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Month in review

The ABCs of Fruits and Vegetables and Beyond by Steven Charney and David Goldbeck
At Her Majesty's Request by Walter Dean Myers
Bleach Volume 14 by Tite Kubo
Blind Side by Penny Warner
Cannery Row by John Steinbeck
Castrato by Michael Collins
Character Flu by Robert Reed
Chronicle of the City of Havana by Eduardo Galeano
Color for Thought by the 5th grade class of Coast Episcopal School
Crescent Moon Volume 1 by Haruko Iida
The Cuba Journal by Sophia Peabody Hawthorne
Cuba Revisited by Martha Gellhorn
Cuban Childhood by Fidel Castro and Frei Betto
Diary of the Boy King Tutankhamen by June Reig
The Dive from Clausen's Pier by Ann Packer
Dora's Backpack by Sarah Willson
Dreaming in Cuban (excerpt) by Cristina Garcia
Dreamland by Clarence Budington Kelland
Fables from the Mud by Erik Quisling
Fergus by Mary Patterson Thornburg
The Ghost of Lizard Light by Elvira Woodruff
The Girl Genius Omnibus by Kaja and Phil Foglio
Go Green by Nancy H. Taylor
Image of Josephine by Booth Tarkington
Jewel in the Skull by Michael Moorcock
The Light in the Forest by Conrad Richter
Litany by Rand B Lee
Local Rites by Paul Daffey
Measuring the World by Daniel Kehlmann
Monkey See... by P. E. Cunningham
Nature's Children: Ostriches by Merebeth Switzer
Never Have Your Dog Stuffed by Alan Alda
No More Monsters for Me by Peggy Parish
OPEN Brand by Kelly Mooney and Nita Rollins
Operation Ghost by Jacques Duquennoy
Ophie Out of Oz by Kathleen O'Dell
Our Man in Havana (Excerpt) by Graham Greene
Peacocks by Ruth Berman
Picture Purrfect Kittens by Erika Tatihara and Masaru Mizobuti
The Pigeon Loves Things That Go by Mo Willems
The Poe Shadow by Matthew Pearl
The Salting and Canning of Benevolence D. by Al Michaud
The Sea Shack by Mark McNulty
She Who Hears the Sun by Pamela Jekel
Ship of Fools by Katherine Anne Porter
Shoes by Debbie Bailey and Susan Huszar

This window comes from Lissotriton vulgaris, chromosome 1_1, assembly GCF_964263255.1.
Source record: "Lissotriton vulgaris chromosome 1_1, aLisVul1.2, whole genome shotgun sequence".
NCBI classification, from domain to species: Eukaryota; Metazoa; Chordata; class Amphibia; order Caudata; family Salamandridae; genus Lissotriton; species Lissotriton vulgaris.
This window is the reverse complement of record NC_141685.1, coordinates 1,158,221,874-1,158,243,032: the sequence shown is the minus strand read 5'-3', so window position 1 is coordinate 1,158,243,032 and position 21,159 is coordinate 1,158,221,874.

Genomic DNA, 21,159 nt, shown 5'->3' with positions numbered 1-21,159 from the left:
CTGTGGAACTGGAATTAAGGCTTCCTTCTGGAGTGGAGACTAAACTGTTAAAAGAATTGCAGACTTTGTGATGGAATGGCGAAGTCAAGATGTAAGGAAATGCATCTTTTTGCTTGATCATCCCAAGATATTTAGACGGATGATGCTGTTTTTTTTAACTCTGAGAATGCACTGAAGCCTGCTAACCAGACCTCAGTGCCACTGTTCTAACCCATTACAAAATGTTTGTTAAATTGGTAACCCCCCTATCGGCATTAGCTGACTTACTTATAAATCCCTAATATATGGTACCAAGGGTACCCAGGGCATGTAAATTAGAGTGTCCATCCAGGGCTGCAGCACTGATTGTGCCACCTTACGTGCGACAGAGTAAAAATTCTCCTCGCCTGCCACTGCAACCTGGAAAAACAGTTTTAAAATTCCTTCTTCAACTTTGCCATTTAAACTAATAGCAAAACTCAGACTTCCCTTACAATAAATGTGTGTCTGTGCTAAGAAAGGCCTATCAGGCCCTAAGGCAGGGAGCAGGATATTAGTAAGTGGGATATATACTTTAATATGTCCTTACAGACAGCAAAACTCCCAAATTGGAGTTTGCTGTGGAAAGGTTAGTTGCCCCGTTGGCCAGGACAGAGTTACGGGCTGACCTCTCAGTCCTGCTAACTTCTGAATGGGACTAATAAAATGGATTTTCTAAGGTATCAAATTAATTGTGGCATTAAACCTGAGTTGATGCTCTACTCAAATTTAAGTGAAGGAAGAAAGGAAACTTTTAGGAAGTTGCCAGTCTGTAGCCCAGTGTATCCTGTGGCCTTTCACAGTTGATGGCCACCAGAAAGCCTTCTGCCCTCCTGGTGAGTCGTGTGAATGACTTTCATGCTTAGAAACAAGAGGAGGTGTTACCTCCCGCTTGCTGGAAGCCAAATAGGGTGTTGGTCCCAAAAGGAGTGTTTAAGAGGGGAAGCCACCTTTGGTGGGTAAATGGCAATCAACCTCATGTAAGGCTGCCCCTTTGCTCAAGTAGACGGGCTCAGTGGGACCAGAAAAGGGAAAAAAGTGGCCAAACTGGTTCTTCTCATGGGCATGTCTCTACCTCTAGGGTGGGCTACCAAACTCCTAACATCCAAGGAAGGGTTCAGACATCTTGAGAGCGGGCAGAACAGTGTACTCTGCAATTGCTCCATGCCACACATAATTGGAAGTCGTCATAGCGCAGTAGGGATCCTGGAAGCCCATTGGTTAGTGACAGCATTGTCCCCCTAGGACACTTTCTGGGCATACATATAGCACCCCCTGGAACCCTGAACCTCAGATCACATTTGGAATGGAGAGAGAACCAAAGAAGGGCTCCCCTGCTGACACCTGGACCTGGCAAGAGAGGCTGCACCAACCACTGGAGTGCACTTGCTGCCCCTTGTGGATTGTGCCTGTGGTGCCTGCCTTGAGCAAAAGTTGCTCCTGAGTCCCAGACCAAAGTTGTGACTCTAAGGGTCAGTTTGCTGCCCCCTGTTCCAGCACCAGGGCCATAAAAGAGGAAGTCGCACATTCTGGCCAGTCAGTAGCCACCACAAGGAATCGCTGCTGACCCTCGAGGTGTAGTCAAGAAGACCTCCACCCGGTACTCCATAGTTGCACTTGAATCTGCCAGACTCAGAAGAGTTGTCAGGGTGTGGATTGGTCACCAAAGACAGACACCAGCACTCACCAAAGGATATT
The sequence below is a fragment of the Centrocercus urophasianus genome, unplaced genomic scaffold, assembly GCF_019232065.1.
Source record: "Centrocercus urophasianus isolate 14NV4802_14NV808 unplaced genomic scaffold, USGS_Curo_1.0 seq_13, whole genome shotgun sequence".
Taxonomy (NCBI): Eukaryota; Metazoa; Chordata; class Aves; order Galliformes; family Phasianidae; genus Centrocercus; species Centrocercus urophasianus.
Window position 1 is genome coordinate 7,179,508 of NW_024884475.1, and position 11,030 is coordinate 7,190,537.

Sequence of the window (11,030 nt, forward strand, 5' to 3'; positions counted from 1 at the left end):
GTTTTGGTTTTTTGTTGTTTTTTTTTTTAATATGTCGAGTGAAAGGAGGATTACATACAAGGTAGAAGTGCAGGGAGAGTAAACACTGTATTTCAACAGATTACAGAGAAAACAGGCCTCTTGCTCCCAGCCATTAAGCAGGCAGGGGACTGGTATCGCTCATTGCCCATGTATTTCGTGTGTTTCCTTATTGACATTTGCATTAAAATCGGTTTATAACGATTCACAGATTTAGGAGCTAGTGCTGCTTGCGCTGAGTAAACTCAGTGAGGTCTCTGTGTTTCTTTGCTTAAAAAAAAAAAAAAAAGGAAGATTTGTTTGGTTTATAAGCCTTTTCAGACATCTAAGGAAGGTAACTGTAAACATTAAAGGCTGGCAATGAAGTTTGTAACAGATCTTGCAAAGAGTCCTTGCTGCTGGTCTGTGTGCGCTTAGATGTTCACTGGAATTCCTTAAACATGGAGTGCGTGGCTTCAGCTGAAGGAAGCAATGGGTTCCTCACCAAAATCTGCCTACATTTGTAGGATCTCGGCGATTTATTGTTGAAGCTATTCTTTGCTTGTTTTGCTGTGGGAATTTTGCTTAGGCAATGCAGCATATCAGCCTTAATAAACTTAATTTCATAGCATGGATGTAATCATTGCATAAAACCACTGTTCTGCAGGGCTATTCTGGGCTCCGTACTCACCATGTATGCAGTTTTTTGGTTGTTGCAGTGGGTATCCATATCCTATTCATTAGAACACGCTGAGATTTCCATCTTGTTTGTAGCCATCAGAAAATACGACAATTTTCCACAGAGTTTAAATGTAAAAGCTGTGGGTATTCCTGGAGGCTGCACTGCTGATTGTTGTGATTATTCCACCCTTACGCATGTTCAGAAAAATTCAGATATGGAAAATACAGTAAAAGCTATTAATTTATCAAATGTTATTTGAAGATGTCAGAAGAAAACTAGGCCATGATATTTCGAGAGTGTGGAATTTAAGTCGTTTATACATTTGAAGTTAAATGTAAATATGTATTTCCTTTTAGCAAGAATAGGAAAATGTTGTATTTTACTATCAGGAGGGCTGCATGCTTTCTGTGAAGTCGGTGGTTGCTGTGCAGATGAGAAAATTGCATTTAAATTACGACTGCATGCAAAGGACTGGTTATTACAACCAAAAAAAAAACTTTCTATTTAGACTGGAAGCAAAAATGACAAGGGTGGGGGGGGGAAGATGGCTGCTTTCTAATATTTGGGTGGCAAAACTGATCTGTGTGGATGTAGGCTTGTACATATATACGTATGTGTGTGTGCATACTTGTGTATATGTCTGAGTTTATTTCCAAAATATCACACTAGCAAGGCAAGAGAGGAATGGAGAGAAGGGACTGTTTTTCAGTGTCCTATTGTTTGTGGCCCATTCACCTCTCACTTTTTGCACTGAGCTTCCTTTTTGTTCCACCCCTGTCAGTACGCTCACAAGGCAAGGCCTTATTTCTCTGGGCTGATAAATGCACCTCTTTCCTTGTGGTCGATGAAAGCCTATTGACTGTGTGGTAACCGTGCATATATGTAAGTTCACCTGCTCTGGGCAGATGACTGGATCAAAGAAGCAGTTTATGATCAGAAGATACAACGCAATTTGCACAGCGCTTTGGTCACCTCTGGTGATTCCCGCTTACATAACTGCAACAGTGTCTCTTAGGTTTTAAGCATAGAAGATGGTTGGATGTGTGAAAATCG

Show Me Your Smile by Christine Ricci
Sister Carrie by Theodore Dreiser
State Birds by Arthur and Alan Singer
Still Hot by Sue Mittenthal and Linda Reing
A Superior Death by Nevada Barr
Tundra Swans by Bianca Lavies
The War with Spain (excerpt) by Henry Cabot Lodge
Where's the Big Red Doggie? by Norman Bridwell
What to Wear by Consuelo Hermer and Marjorie May
Wheels, Wheels and More Wheels by Ed and Ruth Radlauer
Wild Turkeys by Julian May

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Rating System

5 stars: Completely enjoyable or compelling
4 stars: Good but flawed
3 stars: Average
2 stars: OK
1 star: Did not finish

Reading Challenges

My Kind of Mystery Reading Challenge 2017 February - January 2017-8



Comments for Never Have Your Dog Stuffed

Never Have Your Dog StuffedNever Have Your Dog Stuffed: 06/12/08

Let me start this review off with a little disclosure. I am a complete and utter Alan Alda fangirl. My grandmother was a Robert Alda fan and I remember comparing notes with her during those few M*A*S*H episodes where the two acted together. So when I heard Alda on the radio back when Never Have Your Dog Stuffed: And Other Things I've Learned I've wanted the book. Mom got me a copy for last Christmas and my inner fangirl squeed with delight.

Was the book worth the wait? Yes! I tore through my copy in about a day and I enjoyed it start to finish. If you are looking for facts and figures and geeky trivia, this book isn't for you. If on the other hand you want to see what makes the man tick and get a very personal recollection of his life, then this is the perfect book.

Don't expect much about his time on M*A*S*H, it (like everything else in the book) gets one chapter. As the book is short, the chapter too is short (under 20). If you're specifically looking for information about the TV show, I highly recommend making a trip to UCLA to look at the Larry Gelbert papers in the Film and Television special collections.

I have to admit that I was glad that M*A*S*H didn't take up much of the book's length. I can sing along with every episode and I know that piece of his carrier well; probably most fans my age do. The one thing I wish he had mentioned that wasn't in the book were his post M*A*S*H films (and my favorite Woody Allen film Manhattan Murder Mystery).

I liked his first memoir well enough that I have his second memoir in my reading queue: Things I Overheard While Talking to Myself. I'll be reviewing it in late July or early August.

To learn more about Alan Alda, check out his website.

Read the reviws at Snoskred, Zot79's Ant Tracks, A Reader's Journal, An Adventure in Reading, Feel Free to Read.

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Comment #1: Friday, June, 13, 2008 at 11:22:46

Carrie K.

I'm also an Alda fangirl. I used to sneak downstairs at 11:30 pm on weeknights, when everyone else was sleeping, to watch M*A*S*H reruns. I think I was 11 or 12 at the time. :)

I loved both of Alda's books, and I'm always happy to see that other people are enjoying them, too."



Comment #2: Friday, June, 13, 2008 at 20:24:11

pussreboots

I've stayed up late to watch M*A*S*H too although I don't remember needing to sneak to do it. Thanks for stopping by."